Home may be the place to hang your proverbial hat, but not for Brian Fallon.
Instead, Gaslight Anthem frontman Fallon is hanging posters and photos that he’s collected while out on the road, including a 1970s snapshot of Eric Clapton with Derek and the Dominos. He and the rest of his band are now situated in the New York/New Jersey area, the latter of which being the band’s home state, and a place that Fallon has discussed a lot over the past few years, thanks to a soul-punk effort that channeled Born to Run-era Bruce Springsteen and namedropped the state’s Cookman Avenue and Navesink River.
Yet after returning to the very state he sings of in 2008’s The ‘59 Sound, Fallon feels far from settled. “You never had a stationary place [while touring],” he tells Paste. “So you’re getting used to going and buying eggs, and doing your laundry.”
Despite the lifestyle, The Gaslight Anthem makes music for the everyman. The band’s forthcoming third studio album, American Slang (out June 15 on SideOneDummy), includes songs about someone who is not “the greatest baseball player in the world” and “a doctor that cured cancer.”
“American Slang is just what we do. That’s who we are,” Fallon says. “You’re presented with this American Dream and all these American possibilities—and then there’s the reality of what actually happens with your life.”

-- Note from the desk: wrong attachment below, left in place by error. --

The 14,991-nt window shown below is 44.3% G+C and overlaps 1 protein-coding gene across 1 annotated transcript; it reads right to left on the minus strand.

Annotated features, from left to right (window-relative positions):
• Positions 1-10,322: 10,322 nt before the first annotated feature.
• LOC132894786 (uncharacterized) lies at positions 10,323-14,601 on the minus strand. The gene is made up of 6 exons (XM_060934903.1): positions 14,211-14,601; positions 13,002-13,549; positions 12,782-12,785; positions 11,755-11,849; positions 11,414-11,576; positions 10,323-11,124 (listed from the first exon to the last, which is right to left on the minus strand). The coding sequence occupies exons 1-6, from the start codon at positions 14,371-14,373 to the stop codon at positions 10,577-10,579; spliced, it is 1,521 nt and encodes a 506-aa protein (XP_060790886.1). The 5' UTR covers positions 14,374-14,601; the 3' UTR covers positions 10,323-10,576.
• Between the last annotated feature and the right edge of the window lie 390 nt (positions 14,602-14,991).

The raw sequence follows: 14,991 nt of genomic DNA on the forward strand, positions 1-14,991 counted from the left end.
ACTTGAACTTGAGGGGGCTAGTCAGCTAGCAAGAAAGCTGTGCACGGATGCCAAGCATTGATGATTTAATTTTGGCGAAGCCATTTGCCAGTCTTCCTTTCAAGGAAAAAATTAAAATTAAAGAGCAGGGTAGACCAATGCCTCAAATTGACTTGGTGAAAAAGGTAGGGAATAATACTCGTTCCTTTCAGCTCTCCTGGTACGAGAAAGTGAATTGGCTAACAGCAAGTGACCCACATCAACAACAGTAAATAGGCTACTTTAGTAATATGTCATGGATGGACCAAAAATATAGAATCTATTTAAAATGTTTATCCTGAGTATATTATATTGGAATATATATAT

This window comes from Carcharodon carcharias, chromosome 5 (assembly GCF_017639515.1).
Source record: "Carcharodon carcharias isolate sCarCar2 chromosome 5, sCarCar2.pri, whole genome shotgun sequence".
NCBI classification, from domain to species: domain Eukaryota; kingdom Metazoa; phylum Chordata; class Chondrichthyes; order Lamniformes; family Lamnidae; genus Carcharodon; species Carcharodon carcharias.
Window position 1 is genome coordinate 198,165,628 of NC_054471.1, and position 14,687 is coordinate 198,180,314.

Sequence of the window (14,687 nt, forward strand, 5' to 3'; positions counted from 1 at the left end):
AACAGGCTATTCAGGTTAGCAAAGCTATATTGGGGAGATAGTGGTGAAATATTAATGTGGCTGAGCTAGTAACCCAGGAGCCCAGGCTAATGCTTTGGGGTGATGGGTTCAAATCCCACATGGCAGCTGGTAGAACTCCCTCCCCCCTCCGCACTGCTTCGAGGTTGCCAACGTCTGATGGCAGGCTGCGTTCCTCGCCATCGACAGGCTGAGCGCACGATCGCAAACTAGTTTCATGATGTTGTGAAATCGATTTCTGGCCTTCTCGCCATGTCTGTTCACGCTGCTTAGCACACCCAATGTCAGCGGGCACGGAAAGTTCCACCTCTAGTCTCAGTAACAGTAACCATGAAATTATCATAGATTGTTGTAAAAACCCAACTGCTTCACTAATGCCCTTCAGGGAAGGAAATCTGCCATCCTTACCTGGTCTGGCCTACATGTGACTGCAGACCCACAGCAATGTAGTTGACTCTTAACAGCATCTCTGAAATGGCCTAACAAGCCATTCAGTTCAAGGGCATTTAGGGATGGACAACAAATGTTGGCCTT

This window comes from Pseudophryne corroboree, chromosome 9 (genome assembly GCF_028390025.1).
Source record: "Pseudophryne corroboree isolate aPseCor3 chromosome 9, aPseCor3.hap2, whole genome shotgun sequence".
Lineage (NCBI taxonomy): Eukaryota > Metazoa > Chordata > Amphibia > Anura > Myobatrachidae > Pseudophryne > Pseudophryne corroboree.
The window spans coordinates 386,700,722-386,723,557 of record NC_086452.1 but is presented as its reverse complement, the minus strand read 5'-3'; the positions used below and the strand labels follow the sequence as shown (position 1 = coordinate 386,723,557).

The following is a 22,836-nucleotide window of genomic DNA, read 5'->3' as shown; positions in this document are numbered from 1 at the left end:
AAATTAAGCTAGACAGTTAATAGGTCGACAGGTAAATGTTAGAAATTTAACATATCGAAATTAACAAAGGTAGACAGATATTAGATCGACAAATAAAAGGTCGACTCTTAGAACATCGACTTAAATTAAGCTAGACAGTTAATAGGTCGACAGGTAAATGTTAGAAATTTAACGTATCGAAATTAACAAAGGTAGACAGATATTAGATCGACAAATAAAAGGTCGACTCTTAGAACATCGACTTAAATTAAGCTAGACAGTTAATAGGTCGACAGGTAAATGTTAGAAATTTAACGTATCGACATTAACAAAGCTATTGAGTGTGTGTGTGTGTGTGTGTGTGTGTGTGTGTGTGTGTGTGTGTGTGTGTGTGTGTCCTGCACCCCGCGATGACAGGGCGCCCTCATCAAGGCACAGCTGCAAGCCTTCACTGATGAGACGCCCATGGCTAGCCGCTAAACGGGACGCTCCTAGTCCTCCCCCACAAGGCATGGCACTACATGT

American Slang speaks to what Fallon calls “surviving within your circumstances,” a lesson that the album takes to heart. Now two weeks into recording, The Gaslight Anthem has been experimenting gleefully on a collection of old amps to see which childhood favorites they can emulate. “It’s really exciting, because you’re finding out the little secrets of the records you loved growing up,” Fallon says.
The end result takes cues from Tom Waits, The Clash and The Supremes, and most of all from earlier Clapton and Rolling Stones output—British blues and rock records inspired by American ones. “It’s almost like we’re bouncing it back this time,” Fallon says. “This [record] is really the one where we said, ‘All right, well, we’ve got our influences. They’ll speak naturally, but what do we have to say on our own? What does it feel like to put on our own shoes and clothes? What do we sound like, and what’s our story?’”
American Slang’s story, lyrically and sonically, focuses less on past and more on the present. Coming from the guys who were first called overlooked before Springsteen joined them on stage , the album teaches a lesson in surviving and growing in any given situation, and refusing to rest on laurels. “I think a lot of people settle, and then they realize, ‘These are the things I’ve been dealt and I can’t really do anything about it, so I’m going to go ahead and charge along,’” Fallon says. “It’s not really how life is supposed to be. You’re supposed to enjoy it, and you’re the only one that’s there to do that.”